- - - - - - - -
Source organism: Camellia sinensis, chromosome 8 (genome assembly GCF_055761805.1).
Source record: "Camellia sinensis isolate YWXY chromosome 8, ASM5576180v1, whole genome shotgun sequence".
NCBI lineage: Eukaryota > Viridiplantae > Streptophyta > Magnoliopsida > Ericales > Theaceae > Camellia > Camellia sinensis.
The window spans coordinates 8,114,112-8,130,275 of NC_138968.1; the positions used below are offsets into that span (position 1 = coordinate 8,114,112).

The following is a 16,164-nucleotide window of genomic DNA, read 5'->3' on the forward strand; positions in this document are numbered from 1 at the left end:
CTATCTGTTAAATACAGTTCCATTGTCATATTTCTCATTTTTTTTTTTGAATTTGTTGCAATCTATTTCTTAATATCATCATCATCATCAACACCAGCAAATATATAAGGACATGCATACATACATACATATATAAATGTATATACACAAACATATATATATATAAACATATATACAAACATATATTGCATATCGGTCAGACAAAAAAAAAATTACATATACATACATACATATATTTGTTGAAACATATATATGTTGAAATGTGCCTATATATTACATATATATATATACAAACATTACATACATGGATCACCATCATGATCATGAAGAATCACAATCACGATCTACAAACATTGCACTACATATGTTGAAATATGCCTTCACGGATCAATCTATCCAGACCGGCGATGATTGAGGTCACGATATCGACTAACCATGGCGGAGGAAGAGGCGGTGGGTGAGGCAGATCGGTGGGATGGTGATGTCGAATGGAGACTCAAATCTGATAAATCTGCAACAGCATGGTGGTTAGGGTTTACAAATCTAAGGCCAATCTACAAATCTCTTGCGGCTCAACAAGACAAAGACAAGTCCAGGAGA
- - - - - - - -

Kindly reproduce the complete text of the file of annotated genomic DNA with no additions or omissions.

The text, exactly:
Source organism: Camellia sinensis, chromosome 8 (genome assembly GCF_055761805.1).
Source record: "Camellia sinensis isolate YWXY chromosome 8, ASM5576180v1, whole genome shotgun sequence".
NCBI lineage: Eukaryota > Viridiplantae > Streptophyta > Magnoliopsida > Ericales > Theaceae > Camellia > Camellia sinensis.
The window spans coordinates 8,114,112-8,130,275 of NC_138968.1; the positions used below are offsets into that span (position 1 = coordinate 8,114,112).

The following is a 16,164-nucleotide window of genomic DNA, read 5'->3' on the forward strand; positions in this document are numbered from 1 at the left end:
CTATCTGTTAAATACAGTTCCATTGTCATATTTCTCATTTTTTTTTTTGAATTTGTTGCAATCTATTTCTTAATATCATCATCATCATCAACACCAGCAAATATATAAGGACATGCATACATACATACATATATAAATGTATATACACAAACATATATATATATAAACATATATACAAACATATATTGCATATCGGTCAGACAAAAAAAAAATTACATATACATACATACATATATTTGTTGAAACATATATATGTTGAAATGTGCCTATATATTACATATATATATATACAAACATTACATACATGGATCACCATCATGATCATGAAGAATCACAATCACGATCTACAAACATTGCACTACATATGTTGAAATATGCCTTCACGGATCAATCTATCCAGACCGGCGATGATTGAGGTCACGATATCGACTAACCATGGCGGAGGAAGAGGCGGTGGGTGAGGCAGATCGGTGGGATGGTGATGTCGAATGGAGACTCAAATCTGATAAATCTGCAACAGCATGGTGGTTAGGGTTTACAAATCTAAGGCCAATCTACAAATCTCTTGCGGCTCAACAAGACAAAGACAAGTCCAGGAGA